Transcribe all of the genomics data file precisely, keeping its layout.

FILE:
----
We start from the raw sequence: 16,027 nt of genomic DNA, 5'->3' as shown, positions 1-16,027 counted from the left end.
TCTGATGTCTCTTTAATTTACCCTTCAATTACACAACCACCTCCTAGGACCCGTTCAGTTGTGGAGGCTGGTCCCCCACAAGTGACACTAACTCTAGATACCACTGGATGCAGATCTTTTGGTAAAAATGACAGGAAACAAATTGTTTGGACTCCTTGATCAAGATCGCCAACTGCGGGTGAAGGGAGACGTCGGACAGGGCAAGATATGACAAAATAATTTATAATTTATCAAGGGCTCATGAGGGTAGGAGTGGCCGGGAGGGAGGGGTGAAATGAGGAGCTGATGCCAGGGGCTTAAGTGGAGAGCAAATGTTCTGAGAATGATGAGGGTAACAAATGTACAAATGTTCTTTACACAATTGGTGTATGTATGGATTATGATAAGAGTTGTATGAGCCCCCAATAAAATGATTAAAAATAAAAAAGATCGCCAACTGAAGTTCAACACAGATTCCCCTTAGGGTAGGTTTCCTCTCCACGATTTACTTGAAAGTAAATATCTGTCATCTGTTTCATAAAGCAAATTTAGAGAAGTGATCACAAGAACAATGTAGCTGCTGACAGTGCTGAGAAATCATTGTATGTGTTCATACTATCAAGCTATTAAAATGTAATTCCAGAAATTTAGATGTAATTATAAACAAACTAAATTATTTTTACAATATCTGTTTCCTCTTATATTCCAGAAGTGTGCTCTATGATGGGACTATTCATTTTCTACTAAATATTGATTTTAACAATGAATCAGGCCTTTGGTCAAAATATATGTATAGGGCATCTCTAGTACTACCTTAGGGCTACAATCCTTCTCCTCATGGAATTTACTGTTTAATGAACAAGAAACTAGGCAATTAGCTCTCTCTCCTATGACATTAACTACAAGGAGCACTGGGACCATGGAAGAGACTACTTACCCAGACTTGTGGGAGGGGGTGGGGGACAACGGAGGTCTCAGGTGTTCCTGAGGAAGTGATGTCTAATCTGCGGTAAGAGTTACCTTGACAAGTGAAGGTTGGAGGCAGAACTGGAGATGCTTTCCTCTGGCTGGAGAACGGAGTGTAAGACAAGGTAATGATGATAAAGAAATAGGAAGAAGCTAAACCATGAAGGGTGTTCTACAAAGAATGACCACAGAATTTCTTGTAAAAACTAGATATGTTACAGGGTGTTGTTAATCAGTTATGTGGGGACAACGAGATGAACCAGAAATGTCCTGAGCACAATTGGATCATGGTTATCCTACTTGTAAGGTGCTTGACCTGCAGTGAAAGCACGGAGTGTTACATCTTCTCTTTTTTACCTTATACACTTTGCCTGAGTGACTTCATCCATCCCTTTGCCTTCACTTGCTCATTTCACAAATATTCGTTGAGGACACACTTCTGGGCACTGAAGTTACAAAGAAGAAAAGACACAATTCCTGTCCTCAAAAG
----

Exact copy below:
We start from the raw sequence: 16,027 nt of genomic DNA, 5'->3' as shown, positions 1-16,027 counted from the left end.
TCTGATGTCTCTTTAATTTACCCTTCAATTACACAACCACCTCCTAGGACCCGTTCAGTTGTGGAGGCTGGTCCCCCACAAGTGACACTAACTCTAGATACCACTGGATGCAGATCTTTTGGTAAAAATGACAGGAAACAAATTGTTTGGACTCCTTGATCAAGATCGCCAACTGCGGGTGAAGGGAGACGTCGGACAGGGCAAGATATGACAAAATAATTTATAATTTATCAAGGGCTCATGAGGGTAGGAGTGGCCGGGAGGGAGGGGTGAAATGAGGAGCTGATGCCAGGGGCTTAAGTGGAGAGCAAATGTTCTGAGAATGATGAGGGTAACAAATGTACAAATGTTCTTTACACAATTGGTGTATGTATGGATTATGATAAGAGTTGTATGAGCCCCCAATAAAATGATTAAAAATAAAAAAGATCGCCAACTGAAGTTCAACACAGATTCCCCTTAGGGTAGGTTTCCTCTCCACGATTTACTTGAAAGTAAATATCTGTCATCTGTTTCATAAAGCAAATTTAGAGAAGTGATCACAAGAACAATGTAGCTGCTGACAGTGCTGAGAAATCATTGTATGTGTTCATACTATCAAGCTATTAAAATGTAATTCCAGAAATTTAGATGTAATTATAAACAAACTAAATTATTTTTACAATATCTGTTTCCTCTTATATTCCAGAAGTGTGCTCTATGATGGGACTATTCATTTTCTACTAAATATTGATTTTAACAATGAATCAGGCCTTTGGTCAAAATATATGTATAGGGCATCTCTAGTACTACCTTAGGGCTACAATCCTTCTCCTCATGGAATTTACTGTTTAATGAACAAGAAACTAGGCAATTAGCTCTCTCTCCTATGACATTAACTACAAGGAGCACTGGGACCATGGAAGAGACTACTTACCCAGACTTGTGGGAGGGGGTGGGGGACAACGGAGGTCTCAGGTGTTCCTGAGGAAGTGATGTCTAATCTGCGGTAAGAGTTACCTTGACAAGTGAAGGTTGGAGGCAGAACTGGAGATGCTTTCCTCTGGCTGGAGAACGGAGTGTAAGACAAGGTAATGATGATAAAGAAATAGGAAGAAGCTAAACCATGAAGGGTGTTCTACAAAGAATGACCACAGAATTTCTTGTAAAAACTAGATATGTTACAGGGTGTTGTTAATCAGTTATGTGGGGACAACGAGATGAACCAGAAATGTCCTGAGCACAATTGGATCATGGTTATCCTACTTGTAAGGTGCTTGACCTGCAGTGAAAGCACGGAGTGTTACATCTTCTCTTTTTTACCTTATACACTTTGCCTGAGTGACTTCATCCATCCCTTTGCCTTCACTTGCTCATTTCACAAATATTCGTTGAGGACACACTTCTGGGCACTGAAGTTACAAAGAAGAAAAGACACAATTCCTGTCCTCAAAAG